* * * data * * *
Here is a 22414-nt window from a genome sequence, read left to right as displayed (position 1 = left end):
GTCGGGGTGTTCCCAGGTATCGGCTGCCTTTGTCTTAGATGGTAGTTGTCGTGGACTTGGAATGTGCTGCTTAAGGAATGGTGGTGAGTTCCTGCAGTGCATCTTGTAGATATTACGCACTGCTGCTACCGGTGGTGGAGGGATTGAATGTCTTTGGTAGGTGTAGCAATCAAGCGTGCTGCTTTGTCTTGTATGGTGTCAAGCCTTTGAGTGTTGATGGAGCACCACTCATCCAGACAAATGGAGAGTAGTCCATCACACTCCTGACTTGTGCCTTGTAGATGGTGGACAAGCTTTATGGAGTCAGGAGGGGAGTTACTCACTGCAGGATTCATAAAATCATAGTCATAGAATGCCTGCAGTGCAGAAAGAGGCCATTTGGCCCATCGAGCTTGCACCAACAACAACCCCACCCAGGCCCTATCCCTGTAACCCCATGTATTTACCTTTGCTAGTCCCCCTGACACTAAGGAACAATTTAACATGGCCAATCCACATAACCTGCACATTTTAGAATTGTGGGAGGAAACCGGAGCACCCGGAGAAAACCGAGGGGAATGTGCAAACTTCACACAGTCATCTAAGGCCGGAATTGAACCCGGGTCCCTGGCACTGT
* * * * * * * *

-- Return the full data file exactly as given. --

Here is a 22414-nt window from a genome sequence, read left to right as displayed (position 1 = left end):
GTCGGGGTGTTCCCAGGTATCGGCTGCCTTTGTCTTAGATGGTAGTTGTCGTGGACTTGGAATGTGCTGCTTAAGGAATGGTGGTGAGTTCCTGCAGTGCATCTTGTAGATATTACGCACTGCTGCTACCGGTGGTGGAGGGATTGAATGTCTTTGGTAGGTGTAGCAATCAAGCGTGCTGCTTTGTCTTGTATGGTGTCAAGCCTTTGAGTGTTGATGGAGCACCACTCATCCAGACAAATGGAGAGTAGTCCATCACACTCCTGACTTGTGCCTTGTAGATGGTGGACAAGCTTTATGGAGTCAGGAGGGGAGTTACTCACTGCAGGATTCATAAAATCATAGTCATAGAATGCCTGCAGTGCAGAAAGAGGCCATTTGGCCCATCGAGCTTGCACCAACAACAACCCCACCCAGGCCCTATCCCTGTAACCCCATGTATTTACCTTTGCTAGTCCCCCTGACACTAAGGAACAATTTAACATGGCCAATCCACATAACCTGCACATTTTAGAATTGTGGGAGGAAACCGGAGCACCCGGAGAAAACCGAGGGGAATGTGCAAACTTCACACAGTCATCTAAGGCCGGAATTGAACCCGGGTCCCTGGCACTGT